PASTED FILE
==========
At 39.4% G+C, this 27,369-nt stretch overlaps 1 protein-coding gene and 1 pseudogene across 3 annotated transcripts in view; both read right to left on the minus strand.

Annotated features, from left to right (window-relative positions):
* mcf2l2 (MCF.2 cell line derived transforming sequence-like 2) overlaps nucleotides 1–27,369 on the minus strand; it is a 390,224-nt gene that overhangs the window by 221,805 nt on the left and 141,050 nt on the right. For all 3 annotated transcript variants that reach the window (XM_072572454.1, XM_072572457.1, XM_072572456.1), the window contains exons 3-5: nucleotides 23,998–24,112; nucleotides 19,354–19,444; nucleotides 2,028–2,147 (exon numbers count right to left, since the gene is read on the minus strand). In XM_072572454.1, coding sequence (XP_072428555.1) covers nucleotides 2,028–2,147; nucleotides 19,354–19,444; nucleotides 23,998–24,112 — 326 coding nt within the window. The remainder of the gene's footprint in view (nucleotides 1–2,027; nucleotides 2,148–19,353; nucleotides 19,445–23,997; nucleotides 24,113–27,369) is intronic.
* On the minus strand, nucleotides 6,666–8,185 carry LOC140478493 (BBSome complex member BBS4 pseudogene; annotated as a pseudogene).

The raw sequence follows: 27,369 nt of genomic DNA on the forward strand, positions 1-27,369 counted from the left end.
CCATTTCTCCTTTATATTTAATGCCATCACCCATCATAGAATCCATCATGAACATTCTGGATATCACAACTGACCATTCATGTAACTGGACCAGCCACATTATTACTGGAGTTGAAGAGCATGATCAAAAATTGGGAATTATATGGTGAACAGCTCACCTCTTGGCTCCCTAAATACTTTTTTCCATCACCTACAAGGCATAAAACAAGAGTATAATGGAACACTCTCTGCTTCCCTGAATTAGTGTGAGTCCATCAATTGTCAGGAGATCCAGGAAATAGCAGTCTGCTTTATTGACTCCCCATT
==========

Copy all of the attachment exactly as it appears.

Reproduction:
At 39.4% G+C, this 27,369-nt stretch overlaps 1 protein-coding gene and 1 pseudogene across 3 annotated transcripts in view; both read right to left on the minus strand.

Annotated features, from left to right (window-relative positions):
* mcf2l2 (MCF.2 cell line derived transforming sequence-like 2) overlaps nucleotides 1–27,369 on the minus strand; it is a 390,224-nt gene that overhangs the window by 221,805 nt on the left and 141,050 nt on the right. For all 3 annotated transcript variants that reach the window (XM_072572454.1, XM_072572457.1, XM_072572456.1), the window contains exons 3-5: nucleotides 23,998–24,112; nucleotides 19,354–19,444; nucleotides 2,028–2,147 (exon numbers count right to left, since the gene is read on the minus strand). In XM_072572454.1, coding sequence (XP_072428555.1) covers nucleotides 2,028–2,147; nucleotides 19,354–19,444; nucleotides 23,998–24,112 — 326 coding nt within the window. The remainder of the gene's footprint in view (nucleotides 1–2,027; nucleotides 2,148–19,353; nucleotides 19,445–23,997; nucleotides 24,113–27,369) is intronic.
* On the minus strand, nucleotides 6,666–8,185 carry LOC140478493 (BBSome complex member BBS4 pseudogene; annotated as a pseudogene).

The raw sequence follows: 27,369 nt of genomic DNA on the forward strand, positions 1-27,369 counted from the left end.
CCATTTCTCCTTTATATTTAATGCCATCACCCATCATAGAATCCATCATGAACATTCTGGATATCACAACTGACCATTCATGTAACTGGACCAGCCACATTATTACTGGAGTTGAAGAGCATGATCAAAAATTGGGAATTATATGGTGAACAGCTCACCTCTTGGCTCCCTAAATACTTTTTTCCATCACCTACAAGGCATAAAACAAGAGTATAATGGAACACTCTCTGCTTCCCTGAATTAGTGTGAGTCCATCAATTGTCAGGAGATCCAGGAAATAGCAGTCTGCTTTATTGACTCCCCATT